After I put Tinder away I decide to focus (really really focus) on what the academics are saying. After 19 seconds I instead decide to pay attention to their language, as that’s sort of my area. I count how many words the academics can fit into one sentence (309), I then count how many references to their work an academic can fit into his response to a question he wasn’t asked (14), then I count the number of sentences an academic can fit into a question that ends up not being a question (19). I look around and wonder who’s really getting the information; if it’s anyone I know, I instantly scratch them off my pretend dinner party list.

Finally, I decide to write up my workout for the following day. It’s not only productive, but it’s also confounding to my boss, who looked at its coded series of numbers and letters with great interest.

30pu    25bp    25lr      15kr     20-1l    15T-pu

25bp    20s/s    25hl     30pn    30uc    60ln

He gazes at it and I do not tell him that it’s code for 30 pushups, 25 burpees, 25 leg raises, etc. I let the mystery lure him in, plus it’s not bad to let him think I know what the hell is going on. Which I don’t.

The last thing I did was laugh at inappropriate times. Well, not inappropriate, but not funny. So when the featured academic said something dry and stiff, I let out a few sharp laughs and knocked my hand on the desk. This gave people pause as they weren’t sure what they’d missed. I did it with the absolute confidence of the clueless (see: the current American President) So a few of the audience members laughed as well. I even got the academic to laugh once, too. I lightened the mood at a conference, so, you know, mission accomplished.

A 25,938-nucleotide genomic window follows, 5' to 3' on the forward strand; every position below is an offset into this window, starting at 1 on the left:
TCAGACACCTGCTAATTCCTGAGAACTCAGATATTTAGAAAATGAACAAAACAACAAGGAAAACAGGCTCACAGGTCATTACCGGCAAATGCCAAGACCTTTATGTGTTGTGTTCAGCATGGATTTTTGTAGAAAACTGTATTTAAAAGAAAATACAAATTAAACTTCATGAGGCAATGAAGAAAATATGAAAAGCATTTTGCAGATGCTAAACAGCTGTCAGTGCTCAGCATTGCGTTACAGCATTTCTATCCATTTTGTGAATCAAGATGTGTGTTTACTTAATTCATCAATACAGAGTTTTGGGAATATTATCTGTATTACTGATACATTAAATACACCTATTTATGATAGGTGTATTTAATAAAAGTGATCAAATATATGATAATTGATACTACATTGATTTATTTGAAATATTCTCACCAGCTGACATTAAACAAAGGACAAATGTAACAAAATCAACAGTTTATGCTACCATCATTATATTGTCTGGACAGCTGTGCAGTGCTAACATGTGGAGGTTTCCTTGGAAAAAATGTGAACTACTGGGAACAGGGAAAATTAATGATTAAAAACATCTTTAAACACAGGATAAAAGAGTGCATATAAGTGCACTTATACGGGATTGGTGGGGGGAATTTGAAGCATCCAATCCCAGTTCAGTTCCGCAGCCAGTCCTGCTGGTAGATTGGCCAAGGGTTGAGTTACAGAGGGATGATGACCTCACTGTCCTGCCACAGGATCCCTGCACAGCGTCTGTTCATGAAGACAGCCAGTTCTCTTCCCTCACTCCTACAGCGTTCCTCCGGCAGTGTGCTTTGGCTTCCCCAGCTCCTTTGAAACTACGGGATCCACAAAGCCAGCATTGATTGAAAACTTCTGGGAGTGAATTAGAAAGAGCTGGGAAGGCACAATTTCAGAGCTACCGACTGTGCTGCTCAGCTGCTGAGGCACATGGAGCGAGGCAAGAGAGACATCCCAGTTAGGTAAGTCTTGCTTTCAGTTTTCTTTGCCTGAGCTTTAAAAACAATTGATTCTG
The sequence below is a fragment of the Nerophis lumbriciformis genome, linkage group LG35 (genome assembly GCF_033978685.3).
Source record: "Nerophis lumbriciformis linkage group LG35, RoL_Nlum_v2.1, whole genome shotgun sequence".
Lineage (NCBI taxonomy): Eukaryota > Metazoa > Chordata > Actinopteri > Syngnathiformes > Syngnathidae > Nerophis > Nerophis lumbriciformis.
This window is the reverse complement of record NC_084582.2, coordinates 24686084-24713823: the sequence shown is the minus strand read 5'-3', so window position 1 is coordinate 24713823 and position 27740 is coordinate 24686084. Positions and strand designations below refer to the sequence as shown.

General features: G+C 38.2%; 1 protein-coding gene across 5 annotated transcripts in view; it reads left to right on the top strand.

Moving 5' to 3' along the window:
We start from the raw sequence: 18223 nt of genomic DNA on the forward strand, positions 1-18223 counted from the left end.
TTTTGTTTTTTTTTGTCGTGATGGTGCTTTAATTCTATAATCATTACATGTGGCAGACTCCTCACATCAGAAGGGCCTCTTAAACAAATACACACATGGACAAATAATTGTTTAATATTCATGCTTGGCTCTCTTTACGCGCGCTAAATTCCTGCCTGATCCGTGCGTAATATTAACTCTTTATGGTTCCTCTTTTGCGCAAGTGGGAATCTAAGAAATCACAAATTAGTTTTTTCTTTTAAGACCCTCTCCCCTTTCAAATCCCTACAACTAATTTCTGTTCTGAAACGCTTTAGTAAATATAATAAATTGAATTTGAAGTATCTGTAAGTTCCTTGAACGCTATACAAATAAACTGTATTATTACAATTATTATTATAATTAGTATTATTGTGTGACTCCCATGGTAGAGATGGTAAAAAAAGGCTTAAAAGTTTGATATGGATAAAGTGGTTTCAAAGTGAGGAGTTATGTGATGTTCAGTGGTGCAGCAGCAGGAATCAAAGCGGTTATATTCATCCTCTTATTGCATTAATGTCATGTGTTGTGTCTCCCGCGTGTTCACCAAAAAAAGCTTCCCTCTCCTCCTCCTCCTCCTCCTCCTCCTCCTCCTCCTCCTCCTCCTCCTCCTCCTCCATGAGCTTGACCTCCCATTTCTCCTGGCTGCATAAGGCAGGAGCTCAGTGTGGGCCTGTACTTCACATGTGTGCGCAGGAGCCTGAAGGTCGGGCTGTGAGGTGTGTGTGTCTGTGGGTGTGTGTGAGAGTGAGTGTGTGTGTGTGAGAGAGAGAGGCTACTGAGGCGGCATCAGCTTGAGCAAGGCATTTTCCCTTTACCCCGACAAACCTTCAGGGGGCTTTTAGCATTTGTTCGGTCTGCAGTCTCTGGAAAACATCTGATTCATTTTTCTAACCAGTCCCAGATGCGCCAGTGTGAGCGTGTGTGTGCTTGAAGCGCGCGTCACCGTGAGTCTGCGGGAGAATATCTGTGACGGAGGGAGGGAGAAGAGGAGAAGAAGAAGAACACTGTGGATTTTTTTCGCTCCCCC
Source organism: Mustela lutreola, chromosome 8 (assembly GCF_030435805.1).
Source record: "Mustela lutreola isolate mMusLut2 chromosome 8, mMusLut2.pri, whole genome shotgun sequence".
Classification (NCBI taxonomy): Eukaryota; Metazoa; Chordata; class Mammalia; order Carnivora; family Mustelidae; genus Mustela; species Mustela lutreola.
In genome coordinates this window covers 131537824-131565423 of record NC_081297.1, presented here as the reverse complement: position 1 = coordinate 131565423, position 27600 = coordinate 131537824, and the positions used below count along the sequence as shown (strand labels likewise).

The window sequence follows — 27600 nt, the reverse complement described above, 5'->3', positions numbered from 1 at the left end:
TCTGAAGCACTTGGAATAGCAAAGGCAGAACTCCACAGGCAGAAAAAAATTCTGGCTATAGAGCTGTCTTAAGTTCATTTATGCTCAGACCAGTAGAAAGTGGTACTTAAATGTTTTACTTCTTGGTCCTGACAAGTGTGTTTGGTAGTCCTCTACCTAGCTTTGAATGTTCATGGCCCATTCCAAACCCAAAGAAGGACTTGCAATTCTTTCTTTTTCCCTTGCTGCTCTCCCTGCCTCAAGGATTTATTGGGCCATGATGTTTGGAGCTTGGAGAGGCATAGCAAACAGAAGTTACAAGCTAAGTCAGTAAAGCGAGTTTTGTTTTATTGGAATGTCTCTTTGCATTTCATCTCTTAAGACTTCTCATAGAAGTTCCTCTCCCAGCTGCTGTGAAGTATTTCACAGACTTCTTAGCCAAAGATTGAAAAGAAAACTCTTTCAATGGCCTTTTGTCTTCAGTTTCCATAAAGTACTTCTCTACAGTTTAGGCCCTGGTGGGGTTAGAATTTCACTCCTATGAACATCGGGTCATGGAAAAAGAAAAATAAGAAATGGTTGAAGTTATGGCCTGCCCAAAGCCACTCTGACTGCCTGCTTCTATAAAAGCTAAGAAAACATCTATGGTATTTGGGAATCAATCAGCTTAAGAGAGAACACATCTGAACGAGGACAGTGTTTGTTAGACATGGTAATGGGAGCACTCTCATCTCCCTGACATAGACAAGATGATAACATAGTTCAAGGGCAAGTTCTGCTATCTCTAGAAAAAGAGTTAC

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Spidey Sense

The following is an excerpt from the Wikipedia page devoted to “Spiderman’s Powers and Equipment, specifically focusing on his “spidey sense.”

“Spider-Man’s “spider-sense” manifests in a tingling feeling at the base of his skull, alerting him to personal danger in proportion to the severity of that danger. For instance, a little tingling such as a happenstance passing by of an enemy would prompt Peter to be alert, while a strong tingling, sometimes to the point of being painful, is interpreted as a need to take immediate evasive action on a deadly threat. It appears to be a simultaneous response to a wide variety of phenomena”

It’s now, as I sit at my desk two days before I embark for Japan that I develop similar symptoms and premonitions of danger and doom. The tingle, strong today, spasms in my neck, the “phenomenon” eliciting the “spidey sence” was this sentence, seen on another website:

“Until quite recently Japan had no spider species that could be deadly to humans. That changed around 1995, when the first redback spiders were found in Osaka.”